Most tellings of The Judds story cover how appearances on Ralph Emery's early morning TV show in Nashville positioned the mother-daughter duo of Naomi and Wynonna Judd to be discovered in 1983 by RCA Records.
For a pre-fame look at a group that helped define country music in the '80s, check out this cover of Dolly Parton's "Coat of Many Colors" from The Ralph Emery Show.
The song suited the duo, both as a harmony showpiece and as an autobiographical statement. Mother Naomi Judd and half-sisters Wynonna and Ashley Judd lived out their own rags to riches story in Kentucky, as Wynonna reminds us with her pre-song banter about Papa Judd getting emotional over his own childhood experience of wearing hand-me-downs.
The Judds (or as Emery called them early on, The Soap Sisters) first appeared on the 6 a.m. live show in 1980, with several appearances coming just two hours before Wynonna's high school classes began in Franklin, Tennessee.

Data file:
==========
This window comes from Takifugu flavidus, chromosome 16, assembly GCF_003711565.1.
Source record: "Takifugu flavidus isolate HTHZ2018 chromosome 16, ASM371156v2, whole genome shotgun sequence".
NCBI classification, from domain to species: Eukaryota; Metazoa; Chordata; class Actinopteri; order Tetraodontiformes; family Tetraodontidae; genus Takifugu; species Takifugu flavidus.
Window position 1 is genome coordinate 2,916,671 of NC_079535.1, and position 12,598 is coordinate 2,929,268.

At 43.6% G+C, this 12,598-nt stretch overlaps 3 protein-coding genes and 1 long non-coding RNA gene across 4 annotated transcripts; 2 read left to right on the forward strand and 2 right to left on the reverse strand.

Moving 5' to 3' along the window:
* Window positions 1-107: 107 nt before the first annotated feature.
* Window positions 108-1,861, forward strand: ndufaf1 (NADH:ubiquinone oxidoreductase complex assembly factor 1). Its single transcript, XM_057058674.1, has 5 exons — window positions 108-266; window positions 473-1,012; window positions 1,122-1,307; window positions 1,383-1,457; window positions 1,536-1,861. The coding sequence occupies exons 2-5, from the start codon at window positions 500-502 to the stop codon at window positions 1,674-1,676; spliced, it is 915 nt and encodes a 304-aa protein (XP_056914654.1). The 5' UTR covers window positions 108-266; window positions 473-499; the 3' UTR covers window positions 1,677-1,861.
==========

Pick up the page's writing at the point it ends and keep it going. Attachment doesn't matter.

The Ralph Emery Show, which dated back to 1972, also brought early career exposure to Lorrie Morgan.
During their original mainstream run (1983-1991), The Judds scored 14 No. 1 country hits, starting with 1984's "Mama He's Crazy," and earned five Grammy awards. Wynonna went on to become a successful solo country artist and would reunite with her mother several times over the years, including a performance of "Love Can Build a Bridge" during the 1994 Super Bowl's halftime show and a Las Vegas residency in 2015.
Emery also reached new heights in 1983. That's when he began a 10-year run as the host of TNN's Nashville Now.